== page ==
By: Chan Hardwick – Oldfield resident
As the rather mild Lowcountry winter was blown away by a mid-month Arctic blast, 50 members of the Oldfield Men’s Club gathered in the golf club parking area and boarded a bus for a 20 minute ride over to “Fightertown East,” or Marine Corps Air Station located just outside of Beaufort. An afternoon on the base was our February program.
These are booming times for the Men’s Club (and the MCAS, but that is a different story). Club membership is over a hundred, the monthly programs are interesting and well attended (the air base trip had to be limited in number) and the sense of fellowship and spirit has been robust. As we slid into our seats, perhaps next to a good friend, a casual acquaintance or a new community resident, the members used the bus ride over to the 9,600 acre base as a good chance to catch up with each other since the recent cold weather was keeping many Oldfield residents and members indoors. Indeed, the golf club had an unusual mid-week closure because of freezing temperatures.
After driving slowly by the security gate and through the network of base roads, we arrived and parked outside a non-descript, government standard brick building that housed the pilot training facilities for the base. Bouncing up the bus steps in his green flight overalls, Oldfield resident Lt. Colonel Brian Foster welcomed his fellow Men’s Club members to his place of work, the air base facilities and the airspace in the Lowcountry. Brian outlined our afternoon activities, including the opportunity to have a “trip” in the pilot’s seat of the F-18 flight simulator, on which the real Marine pilots hone the variety of skills necessary to master their calling.
Before the actual challenge of the simulator we had a group briefing in a lecture hall in the training facility. In that time Brian gave us a quick run-down of things about the base, its present activity and projections for the future. Specifically, the air base currently has five F-18 squadrons and one F-35 squadron. The highly publicized F-35 is the new fighter that will eventually replace the military’s use of the F-18, the workhorse of the American and allied fighter forces since the mid-1980s. The Beaufort base has been designated as the primary pilot training facility for the F-35 and for security reasons the F-35 simulator is classified and off-limits to guys like us in the Men’s Club - thank goodness for that!
In short, the MCASB has nearly 5,000 personnel serving the Marine Corps mission, not counting civilian support services. Many of the men and women live in on-base housing facilities, but some like Brian have bought or rent homes in surrounding communities, such as Oldfield.
The two highlights of the afternoon were our experience in the F-18 simulator and our tour of the huge F-18 maintenance hangar, which opened up on an active and busy (and loud) staging area and runway for the steady number of jets taking off. The simulator room was dark except for the seat in the cockpit and the surrounding walls that depicted in live-action style the Lowcountry on a sunny day. As a few guys softly sang “Ground Control to Major Tom,” Tommy Harper was the first to hop in the cockpit! Tommy did pretty well, but other Men’s Club members “crashed” the jet and Bill Hamilton stalled his. One particularly cool move was jetting under the Broad River Bridge. The controls were not complicated but highly sensitive, responding almost intuitively to a Marine Corps pilot and dangerously to a Men’s Club member. Obviously the experience was not real but the simulator was very realistic, we also had the opportunity to fire the plane’s guns and missiles. Frankly, it was hard to hit the preferred targets, and it seems likely that a Walmart or Bi-Lo got taken out by mistake. All of us were very impressed with the technology, the realism and the challenge of the simulator. In the end, the idea of flying an actual F-18 was both understandable and impossible at the same time.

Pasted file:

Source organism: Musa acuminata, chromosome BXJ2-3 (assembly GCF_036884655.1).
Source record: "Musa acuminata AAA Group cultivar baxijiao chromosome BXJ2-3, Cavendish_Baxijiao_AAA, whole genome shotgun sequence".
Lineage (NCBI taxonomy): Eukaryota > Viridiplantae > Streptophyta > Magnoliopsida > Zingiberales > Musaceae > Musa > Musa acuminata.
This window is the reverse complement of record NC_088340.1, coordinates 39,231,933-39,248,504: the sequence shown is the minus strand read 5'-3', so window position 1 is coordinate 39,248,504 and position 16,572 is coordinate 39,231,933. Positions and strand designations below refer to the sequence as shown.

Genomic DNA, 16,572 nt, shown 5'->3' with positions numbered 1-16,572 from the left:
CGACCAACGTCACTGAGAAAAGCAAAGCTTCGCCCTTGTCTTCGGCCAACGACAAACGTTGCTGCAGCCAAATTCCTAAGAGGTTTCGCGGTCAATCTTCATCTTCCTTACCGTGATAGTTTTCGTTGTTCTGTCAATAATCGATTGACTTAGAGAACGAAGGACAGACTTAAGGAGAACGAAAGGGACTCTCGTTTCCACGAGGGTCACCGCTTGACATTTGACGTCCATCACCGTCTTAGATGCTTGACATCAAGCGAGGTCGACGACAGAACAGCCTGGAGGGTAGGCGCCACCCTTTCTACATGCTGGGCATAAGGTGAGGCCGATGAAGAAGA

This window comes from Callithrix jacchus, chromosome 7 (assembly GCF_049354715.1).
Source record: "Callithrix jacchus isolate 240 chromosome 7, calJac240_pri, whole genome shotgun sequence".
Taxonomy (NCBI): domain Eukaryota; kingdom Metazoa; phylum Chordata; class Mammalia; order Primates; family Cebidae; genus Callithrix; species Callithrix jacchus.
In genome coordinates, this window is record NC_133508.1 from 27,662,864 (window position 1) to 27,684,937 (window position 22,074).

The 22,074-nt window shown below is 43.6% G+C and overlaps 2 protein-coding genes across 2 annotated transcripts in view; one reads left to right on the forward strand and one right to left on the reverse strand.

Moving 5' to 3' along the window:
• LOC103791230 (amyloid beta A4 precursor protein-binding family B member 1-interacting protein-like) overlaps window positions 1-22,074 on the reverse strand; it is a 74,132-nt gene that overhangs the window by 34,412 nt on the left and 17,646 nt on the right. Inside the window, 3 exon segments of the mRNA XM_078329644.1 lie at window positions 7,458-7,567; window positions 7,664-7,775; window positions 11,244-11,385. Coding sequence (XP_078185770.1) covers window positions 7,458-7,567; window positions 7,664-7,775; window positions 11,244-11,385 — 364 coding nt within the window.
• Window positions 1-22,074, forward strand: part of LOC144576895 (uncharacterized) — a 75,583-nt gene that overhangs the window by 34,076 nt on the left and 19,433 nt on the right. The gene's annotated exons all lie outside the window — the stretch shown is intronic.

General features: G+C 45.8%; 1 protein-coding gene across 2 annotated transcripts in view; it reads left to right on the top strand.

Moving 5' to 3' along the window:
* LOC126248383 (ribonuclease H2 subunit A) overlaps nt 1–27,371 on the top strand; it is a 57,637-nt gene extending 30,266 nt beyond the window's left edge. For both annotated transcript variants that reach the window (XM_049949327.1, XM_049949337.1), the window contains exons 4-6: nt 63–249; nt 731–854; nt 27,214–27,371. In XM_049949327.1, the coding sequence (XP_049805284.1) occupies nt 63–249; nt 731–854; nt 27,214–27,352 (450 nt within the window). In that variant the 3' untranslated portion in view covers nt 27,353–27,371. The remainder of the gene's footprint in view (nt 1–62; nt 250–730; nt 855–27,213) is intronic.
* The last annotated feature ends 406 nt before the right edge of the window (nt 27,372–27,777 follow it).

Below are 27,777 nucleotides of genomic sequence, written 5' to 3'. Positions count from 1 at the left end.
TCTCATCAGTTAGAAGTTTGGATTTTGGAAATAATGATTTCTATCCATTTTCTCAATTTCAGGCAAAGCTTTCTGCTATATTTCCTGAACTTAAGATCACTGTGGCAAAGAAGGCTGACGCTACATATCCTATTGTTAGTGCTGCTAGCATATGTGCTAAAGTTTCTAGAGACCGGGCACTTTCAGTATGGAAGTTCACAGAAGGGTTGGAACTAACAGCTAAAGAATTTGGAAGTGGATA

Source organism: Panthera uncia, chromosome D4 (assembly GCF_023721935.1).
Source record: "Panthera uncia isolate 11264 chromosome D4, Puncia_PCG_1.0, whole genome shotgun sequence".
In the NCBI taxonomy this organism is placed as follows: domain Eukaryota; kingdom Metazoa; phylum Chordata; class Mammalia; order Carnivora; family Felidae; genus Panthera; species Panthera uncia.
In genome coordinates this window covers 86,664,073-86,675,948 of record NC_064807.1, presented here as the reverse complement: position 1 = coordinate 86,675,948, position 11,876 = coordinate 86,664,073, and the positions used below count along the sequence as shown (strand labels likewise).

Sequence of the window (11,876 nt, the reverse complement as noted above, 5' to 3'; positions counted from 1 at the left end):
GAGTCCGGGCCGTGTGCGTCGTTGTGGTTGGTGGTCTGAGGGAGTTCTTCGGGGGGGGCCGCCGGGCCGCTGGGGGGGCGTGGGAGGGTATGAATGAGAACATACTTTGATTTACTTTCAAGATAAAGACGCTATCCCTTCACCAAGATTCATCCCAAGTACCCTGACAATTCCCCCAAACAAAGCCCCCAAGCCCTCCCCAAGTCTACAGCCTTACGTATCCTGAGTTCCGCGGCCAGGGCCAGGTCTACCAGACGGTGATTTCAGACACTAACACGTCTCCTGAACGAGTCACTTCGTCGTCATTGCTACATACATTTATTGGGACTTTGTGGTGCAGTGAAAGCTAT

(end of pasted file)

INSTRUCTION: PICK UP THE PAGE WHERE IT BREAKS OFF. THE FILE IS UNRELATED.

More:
Our tour of the hangar did get us into (though not seated) the cockpit of a real F-18 and a thorough inspection of the actual plane. The fighter was all sharp angles and swept back wings and such but as Brian said, “The computer makes this thing work. The F-18 is not really aerodynamic, like a glider so it would drop like a rock if the computer fails.” The plane suddenly looked very heavy but then we went out to the hangar opening and watched a series of takeoffs. As each F-18 roared overhead, cool and sleek in the light of the sunset, we were able to complete our experience from cockpit wannabes to admiring spectators.
The evening concluded with a round of libations at the Officers Club, followed by the usual Men’s Club dinner and after dinner questions to Brian and Duncan French, another Oldfield member and Marine Corps pilot. Major French had actually flown the new F-35, so hearing about his experience was one of the highlights of the program.
Eventually the questions stopped, the Marine Corps hosts were toasted and applauded and the Men’s Club members boarded the bus for the short ride back to Oldfield. The February night was crisp and cold, the Arctic air finally making its way to us. But packed into the bus we were warm and now free to use our phones again. Some of us checked the Duke-Carolina score, some called home or texted, but mostly we marveled at our day with the few, the brave, the proud, and those who keep us safe – a few of whom are Oldfield Men’s Club members – and we were thankful.